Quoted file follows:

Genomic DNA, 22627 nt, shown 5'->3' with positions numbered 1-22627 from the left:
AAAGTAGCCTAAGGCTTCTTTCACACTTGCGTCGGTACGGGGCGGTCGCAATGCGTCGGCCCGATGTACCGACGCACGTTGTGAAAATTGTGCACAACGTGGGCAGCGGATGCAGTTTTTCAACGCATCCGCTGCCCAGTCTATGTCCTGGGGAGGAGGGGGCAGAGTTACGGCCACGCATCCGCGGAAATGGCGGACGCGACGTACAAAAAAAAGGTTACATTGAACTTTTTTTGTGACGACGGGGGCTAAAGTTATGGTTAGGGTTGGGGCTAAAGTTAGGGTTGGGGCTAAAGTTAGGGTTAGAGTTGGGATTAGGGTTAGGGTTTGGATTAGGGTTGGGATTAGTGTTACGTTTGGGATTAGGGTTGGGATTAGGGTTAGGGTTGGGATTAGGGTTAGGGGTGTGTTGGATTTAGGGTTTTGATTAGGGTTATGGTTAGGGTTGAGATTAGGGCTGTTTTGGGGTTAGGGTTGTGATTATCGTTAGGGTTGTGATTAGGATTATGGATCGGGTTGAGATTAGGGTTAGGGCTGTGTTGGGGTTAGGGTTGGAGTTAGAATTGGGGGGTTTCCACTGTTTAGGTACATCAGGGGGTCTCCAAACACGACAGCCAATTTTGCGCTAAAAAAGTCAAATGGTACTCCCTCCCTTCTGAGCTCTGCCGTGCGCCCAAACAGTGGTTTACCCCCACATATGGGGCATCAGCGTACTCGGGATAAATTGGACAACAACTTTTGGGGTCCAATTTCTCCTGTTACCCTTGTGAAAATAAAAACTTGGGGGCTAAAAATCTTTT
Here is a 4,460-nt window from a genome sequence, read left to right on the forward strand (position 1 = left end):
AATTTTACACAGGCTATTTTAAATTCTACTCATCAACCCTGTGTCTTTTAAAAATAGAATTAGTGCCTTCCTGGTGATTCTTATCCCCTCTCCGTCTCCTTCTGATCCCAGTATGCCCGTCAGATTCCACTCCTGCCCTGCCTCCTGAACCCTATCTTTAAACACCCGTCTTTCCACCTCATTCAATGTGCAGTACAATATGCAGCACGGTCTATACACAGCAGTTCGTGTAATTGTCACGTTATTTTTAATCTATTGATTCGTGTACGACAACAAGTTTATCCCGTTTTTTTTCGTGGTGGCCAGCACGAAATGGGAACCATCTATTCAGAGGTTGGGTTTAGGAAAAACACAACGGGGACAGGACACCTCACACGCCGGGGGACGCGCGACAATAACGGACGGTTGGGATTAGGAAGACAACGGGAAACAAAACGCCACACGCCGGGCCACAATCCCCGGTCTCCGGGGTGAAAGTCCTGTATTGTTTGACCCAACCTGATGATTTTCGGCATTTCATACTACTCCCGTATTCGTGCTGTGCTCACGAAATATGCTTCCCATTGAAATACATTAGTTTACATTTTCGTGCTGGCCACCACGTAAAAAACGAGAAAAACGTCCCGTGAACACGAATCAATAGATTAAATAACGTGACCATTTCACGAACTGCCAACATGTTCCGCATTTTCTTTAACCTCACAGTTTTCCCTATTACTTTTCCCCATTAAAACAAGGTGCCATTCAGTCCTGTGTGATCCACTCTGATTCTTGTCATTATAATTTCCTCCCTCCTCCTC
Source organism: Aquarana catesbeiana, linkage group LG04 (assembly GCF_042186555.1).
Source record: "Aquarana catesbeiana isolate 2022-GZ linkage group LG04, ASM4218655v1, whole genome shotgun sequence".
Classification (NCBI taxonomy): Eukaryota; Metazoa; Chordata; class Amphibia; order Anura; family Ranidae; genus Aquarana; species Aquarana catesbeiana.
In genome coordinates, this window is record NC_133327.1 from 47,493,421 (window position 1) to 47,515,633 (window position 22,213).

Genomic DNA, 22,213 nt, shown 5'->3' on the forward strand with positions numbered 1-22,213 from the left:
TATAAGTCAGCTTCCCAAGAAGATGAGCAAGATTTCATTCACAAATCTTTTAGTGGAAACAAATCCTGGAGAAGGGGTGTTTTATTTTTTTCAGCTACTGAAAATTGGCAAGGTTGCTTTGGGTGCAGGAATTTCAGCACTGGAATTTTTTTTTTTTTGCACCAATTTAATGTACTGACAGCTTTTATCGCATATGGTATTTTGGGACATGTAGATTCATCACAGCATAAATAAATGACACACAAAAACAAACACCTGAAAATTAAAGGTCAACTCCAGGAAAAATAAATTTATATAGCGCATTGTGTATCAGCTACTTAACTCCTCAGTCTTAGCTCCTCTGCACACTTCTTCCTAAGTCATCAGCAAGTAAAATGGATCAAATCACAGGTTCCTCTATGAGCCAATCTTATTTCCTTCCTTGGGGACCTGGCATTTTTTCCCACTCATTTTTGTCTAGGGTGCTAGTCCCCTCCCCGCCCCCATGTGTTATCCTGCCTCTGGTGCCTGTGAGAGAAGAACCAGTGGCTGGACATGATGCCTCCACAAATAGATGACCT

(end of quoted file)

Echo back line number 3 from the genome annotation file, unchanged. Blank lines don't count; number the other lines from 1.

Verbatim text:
Here is a 4,460-nt window from a genome sequence, read left to right on the forward strand (position 1 = left end):